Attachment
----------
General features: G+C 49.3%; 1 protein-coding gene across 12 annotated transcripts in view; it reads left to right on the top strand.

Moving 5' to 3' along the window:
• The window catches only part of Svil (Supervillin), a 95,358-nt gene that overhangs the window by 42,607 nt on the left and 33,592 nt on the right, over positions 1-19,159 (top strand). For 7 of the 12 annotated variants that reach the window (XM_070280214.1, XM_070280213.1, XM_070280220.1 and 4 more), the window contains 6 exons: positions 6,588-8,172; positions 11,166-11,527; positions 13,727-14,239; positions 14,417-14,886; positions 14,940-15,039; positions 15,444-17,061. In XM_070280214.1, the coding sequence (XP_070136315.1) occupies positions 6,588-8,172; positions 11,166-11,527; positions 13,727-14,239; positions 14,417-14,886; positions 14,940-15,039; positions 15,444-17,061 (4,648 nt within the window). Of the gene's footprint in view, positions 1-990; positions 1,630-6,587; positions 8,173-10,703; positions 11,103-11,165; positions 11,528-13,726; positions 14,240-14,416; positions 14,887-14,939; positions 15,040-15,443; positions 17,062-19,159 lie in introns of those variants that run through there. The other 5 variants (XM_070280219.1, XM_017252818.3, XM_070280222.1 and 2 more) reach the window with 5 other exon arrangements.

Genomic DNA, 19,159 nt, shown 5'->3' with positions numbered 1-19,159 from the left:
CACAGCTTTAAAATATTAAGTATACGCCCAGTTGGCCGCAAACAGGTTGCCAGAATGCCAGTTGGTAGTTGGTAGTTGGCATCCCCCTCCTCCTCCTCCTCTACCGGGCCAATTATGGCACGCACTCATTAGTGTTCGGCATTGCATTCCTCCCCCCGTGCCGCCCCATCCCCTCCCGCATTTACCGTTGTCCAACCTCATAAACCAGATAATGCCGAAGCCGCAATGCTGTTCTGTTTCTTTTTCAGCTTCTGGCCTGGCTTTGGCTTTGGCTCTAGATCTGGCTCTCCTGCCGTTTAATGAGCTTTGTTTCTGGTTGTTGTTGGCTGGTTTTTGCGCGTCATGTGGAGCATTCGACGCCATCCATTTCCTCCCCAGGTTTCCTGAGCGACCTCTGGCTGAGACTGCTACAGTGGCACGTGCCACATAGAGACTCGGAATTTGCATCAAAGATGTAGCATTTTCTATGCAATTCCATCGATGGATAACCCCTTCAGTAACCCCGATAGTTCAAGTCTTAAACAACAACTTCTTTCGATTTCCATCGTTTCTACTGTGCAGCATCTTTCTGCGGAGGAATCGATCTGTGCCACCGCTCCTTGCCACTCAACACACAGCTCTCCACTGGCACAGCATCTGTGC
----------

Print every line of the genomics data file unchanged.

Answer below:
General features: G+C 49.3%; 1 protein-coding gene across 12 annotated transcripts in view; it reads left to right on the top strand.

Moving 5' to 3' along the window:
• The window catches only part of Svil (Supervillin), a 95,358-nt gene that overhangs the window by 42,607 nt on the left and 33,592 nt on the right, over positions 1-19,159 (top strand). For 7 of the 12 annotated variants that reach the window (XM_070280214.1, XM_070280213.1, XM_070280220.1 and 4 more), the window contains 6 exons: positions 6,588-8,172; positions 11,166-11,527; positions 13,727-14,239; positions 14,417-14,886; positions 14,940-15,039; positions 15,444-17,061. In XM_070280214.1, the coding sequence (XP_070136315.1) occupies positions 6,588-8,172; positions 11,166-11,527; positions 13,727-14,239; positions 14,417-14,886; positions 14,940-15,039; positions 15,444-17,061 (4,648 nt within the window). Of the gene's footprint in view, positions 1-990; positions 1,630-6,587; positions 8,173-10,703; positions 11,103-11,165; positions 11,528-13,726; positions 14,240-14,416; positions 14,887-14,939; positions 15,040-15,443; positions 17,062-19,159 lie in introns of those variants that run through there. The other 5 variants (XM_070280219.1, XM_017252818.3, XM_070280222.1 and 2 more) reach the window with 5 other exon arrangements.

Genomic DNA, 19,159 nt, shown 5'->3' with positions numbered 1-19,159 from the left:
CACAGCTTTAAAATATTAAGTATACGCCCAGTTGGCCGCAAACAGGTTGCCAGAATGCCAGTTGGTAGTTGGTAGTTGGCATCCCCCTCCTCCTCCTCCTCTACCGGGCCAATTATGGCACGCACTCATTAGTGTTCGGCATTGCATTCCTCCCCCCGTGCCGCCCCATCCCCTCCCGCATTTACCGTTGTCCAACCTCATAAACCAGATAATGCCGAAGCCGCAATGCTGTTCTGTTTCTTTTTCAGCTTCTGGCCTGGCTTTGGCTTTGGCTCTAGATCTGGCTCTCCTGCCGTTTAATGAGCTTTGTTTCTGGTTGTTGTTGGCTGGTTTTTGCGCGTCATGTGGAGCATTCGACGCCATCCATTTCCTCCCCAGGTTTCCTGAGCGACCTCTGGCTGAGACTGCTACAGTGGCACGTGCCACATAGAGACTCGGAATTTGCATCAAAGATGTAGCATTTTCTATGCAATTCCATCGATGGATAACCCCTTCAGTAACCCCGATAGTTCAAGTCTTAAACAACAACTTCTTTCGATTTCCATCGTTTCTACTGTGCAGCATCTTTCTGCGGAGGAATCGATCTGTGCCACCGCTCCTTGCCACTCAACACACAGCTCTCCACTGGCACAGCATCTGTGC